Poem 36 Editing – A Rough Cut

Hello All,

This is an example of how poems can get a little out of hand. For a good rule of thumb, if you don’t remember what a section was about, or what inspired it, consider strongly removing it. That was the situation that caught me with this poem. The back end was a mess, and while there were some strong moments, it was better to just gut it and give it new life.

aPoem 36 aPoem 36b

So poem 36 came from a real experience, and to give that experience justice I had to take a lot out of the me-ness and make it more poem-y to bring back life. No one cares about my weird relationship, especially if there really is no real reference and just vague mush.
Avoid mush at all cost!

To achieve that I focused on two things: 1 – focusing on an element, in this case exams and how they may not be happening so why bother preparing for them

2 – I also beefed up a stylistic element, enjambment, to give the poem a little more pop.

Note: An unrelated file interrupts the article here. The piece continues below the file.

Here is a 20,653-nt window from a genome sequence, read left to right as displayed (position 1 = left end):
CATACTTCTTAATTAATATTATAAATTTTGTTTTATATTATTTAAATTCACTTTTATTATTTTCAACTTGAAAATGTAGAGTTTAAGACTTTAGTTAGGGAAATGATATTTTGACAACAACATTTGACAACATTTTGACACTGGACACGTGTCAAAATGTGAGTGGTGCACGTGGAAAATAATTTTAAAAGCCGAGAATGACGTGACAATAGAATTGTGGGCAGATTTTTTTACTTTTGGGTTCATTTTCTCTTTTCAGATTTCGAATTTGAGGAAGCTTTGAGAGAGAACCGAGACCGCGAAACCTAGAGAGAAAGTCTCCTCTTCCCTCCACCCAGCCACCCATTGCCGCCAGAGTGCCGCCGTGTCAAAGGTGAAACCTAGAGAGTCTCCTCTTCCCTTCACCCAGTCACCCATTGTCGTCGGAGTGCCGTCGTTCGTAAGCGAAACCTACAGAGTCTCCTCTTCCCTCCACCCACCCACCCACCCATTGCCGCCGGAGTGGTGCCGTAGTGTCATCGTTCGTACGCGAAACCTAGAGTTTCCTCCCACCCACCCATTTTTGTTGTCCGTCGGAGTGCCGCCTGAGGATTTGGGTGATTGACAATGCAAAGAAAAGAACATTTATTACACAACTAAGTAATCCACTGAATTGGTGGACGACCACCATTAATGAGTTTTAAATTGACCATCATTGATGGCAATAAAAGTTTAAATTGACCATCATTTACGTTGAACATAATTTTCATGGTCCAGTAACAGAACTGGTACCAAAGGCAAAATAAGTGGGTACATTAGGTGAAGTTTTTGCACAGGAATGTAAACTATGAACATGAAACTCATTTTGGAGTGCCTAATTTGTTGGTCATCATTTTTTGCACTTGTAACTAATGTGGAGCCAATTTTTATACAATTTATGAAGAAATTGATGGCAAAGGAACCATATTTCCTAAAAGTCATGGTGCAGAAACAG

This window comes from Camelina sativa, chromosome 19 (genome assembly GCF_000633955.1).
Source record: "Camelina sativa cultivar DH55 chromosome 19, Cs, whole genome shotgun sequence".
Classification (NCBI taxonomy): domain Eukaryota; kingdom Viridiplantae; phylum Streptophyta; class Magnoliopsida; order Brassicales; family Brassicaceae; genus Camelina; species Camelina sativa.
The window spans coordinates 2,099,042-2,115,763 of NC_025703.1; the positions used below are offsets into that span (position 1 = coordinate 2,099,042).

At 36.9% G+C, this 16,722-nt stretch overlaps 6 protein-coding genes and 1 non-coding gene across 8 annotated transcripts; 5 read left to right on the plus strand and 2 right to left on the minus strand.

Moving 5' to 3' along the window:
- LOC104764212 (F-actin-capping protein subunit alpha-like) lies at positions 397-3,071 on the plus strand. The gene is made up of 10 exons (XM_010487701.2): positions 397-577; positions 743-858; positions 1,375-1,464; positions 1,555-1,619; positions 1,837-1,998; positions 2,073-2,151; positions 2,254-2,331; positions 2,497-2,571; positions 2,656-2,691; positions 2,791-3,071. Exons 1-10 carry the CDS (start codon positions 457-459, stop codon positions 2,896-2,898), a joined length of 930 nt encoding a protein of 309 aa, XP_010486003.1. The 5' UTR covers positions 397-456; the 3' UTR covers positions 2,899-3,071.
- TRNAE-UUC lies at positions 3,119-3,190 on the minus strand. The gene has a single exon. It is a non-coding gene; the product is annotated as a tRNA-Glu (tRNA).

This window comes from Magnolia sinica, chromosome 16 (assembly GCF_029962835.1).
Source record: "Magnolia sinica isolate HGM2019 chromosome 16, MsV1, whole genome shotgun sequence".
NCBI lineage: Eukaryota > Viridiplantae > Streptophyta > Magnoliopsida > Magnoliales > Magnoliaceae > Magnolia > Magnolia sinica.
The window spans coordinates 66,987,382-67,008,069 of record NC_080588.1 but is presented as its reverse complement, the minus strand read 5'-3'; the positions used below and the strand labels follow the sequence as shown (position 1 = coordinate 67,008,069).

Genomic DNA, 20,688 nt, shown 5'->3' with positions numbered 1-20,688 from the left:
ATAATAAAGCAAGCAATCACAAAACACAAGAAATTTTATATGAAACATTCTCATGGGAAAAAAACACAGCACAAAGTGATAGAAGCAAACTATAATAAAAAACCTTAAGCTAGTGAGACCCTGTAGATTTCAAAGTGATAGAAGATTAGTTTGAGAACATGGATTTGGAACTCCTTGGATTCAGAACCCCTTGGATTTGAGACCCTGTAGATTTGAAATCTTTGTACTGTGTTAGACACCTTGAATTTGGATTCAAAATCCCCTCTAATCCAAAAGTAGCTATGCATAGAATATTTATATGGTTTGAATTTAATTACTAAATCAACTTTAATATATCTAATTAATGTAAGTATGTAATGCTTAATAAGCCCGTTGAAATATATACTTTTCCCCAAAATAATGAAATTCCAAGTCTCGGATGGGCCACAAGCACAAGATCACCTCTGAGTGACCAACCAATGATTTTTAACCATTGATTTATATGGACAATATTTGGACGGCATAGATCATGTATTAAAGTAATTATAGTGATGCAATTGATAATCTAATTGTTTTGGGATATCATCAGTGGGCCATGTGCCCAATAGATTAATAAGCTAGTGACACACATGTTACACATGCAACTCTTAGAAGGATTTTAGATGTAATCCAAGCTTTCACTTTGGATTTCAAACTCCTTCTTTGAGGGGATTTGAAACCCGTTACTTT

So enjambment is the use of a split in a line that would be otherwise whole. Natural enjambment makes for a logically flowing poem. The line breaks at a pause in a sentence or a pause in thought at least, making the reader comfortable to read as if they would speak.

Here, the enjambment is a total mess. Not only is it unpredictable, but it also rewrites the previous line. A visiting poet told us, in a class I took at JMU, that there is no reason to enjamb unless there is an exact purpose for the use. Otherwise, the convention is becoming passé with young poets and its use will soon be cliché, so use with caution and drive.